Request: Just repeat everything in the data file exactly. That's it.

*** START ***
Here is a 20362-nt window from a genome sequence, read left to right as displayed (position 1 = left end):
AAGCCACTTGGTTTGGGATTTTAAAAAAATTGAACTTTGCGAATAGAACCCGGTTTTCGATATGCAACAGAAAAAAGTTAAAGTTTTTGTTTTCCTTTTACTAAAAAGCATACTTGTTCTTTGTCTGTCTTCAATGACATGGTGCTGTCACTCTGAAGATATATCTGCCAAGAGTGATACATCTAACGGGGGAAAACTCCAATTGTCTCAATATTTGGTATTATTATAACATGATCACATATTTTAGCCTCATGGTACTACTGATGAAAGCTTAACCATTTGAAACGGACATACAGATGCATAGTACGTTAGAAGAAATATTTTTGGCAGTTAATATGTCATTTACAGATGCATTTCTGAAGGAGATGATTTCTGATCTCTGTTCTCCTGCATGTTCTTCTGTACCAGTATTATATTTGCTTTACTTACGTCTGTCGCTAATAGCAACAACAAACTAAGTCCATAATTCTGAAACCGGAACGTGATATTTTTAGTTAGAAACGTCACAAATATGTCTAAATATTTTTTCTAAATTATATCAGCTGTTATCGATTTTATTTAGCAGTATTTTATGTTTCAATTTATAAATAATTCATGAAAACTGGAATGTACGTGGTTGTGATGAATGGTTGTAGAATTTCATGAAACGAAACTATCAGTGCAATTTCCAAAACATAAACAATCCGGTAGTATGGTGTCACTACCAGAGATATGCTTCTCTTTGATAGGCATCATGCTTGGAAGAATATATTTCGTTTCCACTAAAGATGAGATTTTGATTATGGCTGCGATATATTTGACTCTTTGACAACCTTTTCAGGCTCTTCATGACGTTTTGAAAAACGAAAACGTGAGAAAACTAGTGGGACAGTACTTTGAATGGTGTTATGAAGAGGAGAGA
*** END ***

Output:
Here is a 20362-nt window from a genome sequence, read left to right as displayed (position 1 = left end):
AAGCCACTTGGTTTGGGATTTTAAAAAAATTGAACTTTGCGAATAGAACCCGGTTTTCGATATGCAACAGAAAAAAGTTAAAGTTTTTGTTTTCCTTTTACTAAAAAGCATACTTGTTCTTTGTCTGTCTTCAATGACATGGTGCTGTCACTCTGAAGATATATCTGCCAAGAGTGATACATCTAACGGGGGAAAACTCCAATTGTCTCAATATTTGGTATTATTATAACATGATCACATATTTTAGCCTCATGGTACTACTGATGAAAGCTTAACCATTTGAAACGGACATACAGATGCATAGTACGTTAGAAGAAATATTTTTGGCAGTTAATATGTCATTTACAGATGCATTTCTGAAGGAGATGATTTCTGATCTCTGTTCTCCTGCATGTTCTTCTGTACCAGTATTATATTTGCTTTACTTACGTCTGTCGCTAATAGCAACAACAAACTAAGTCCATAATTCTGAAACCGGAACGTGATATTTTTAGTTAGAAACGTCACAAATATGTCTAAATATTTTTTCTAAATTATATCAGCTGTTATCGATTTTATTTAGCAGTATTTTATGTTTCAATTTATAAATAATTCATGAAAACTGGAATGTACGTGGTTGTGATGAATGGTTGTAGAATTTCATGAAACGAAACTATCAGTGCAATTTCCAAAACATAAACAATCCGGTAGTATGGTGTCACTACCAGAGATATGCTTCTCTTTGATAGGCATCATGCTTGGAAGAATATATTTCGTTTCCACTAAAGATGAGATTTTGATTATGGCTGCGATATATTTGACTCTTTGACAACCTTTTCAGGCTCTTCATGACGTTTTGAAAAACGAAAACGTGAGAAAACTAGTGGGACAGTACTTTGAATGGTGTTATGAAGAGGAGAGA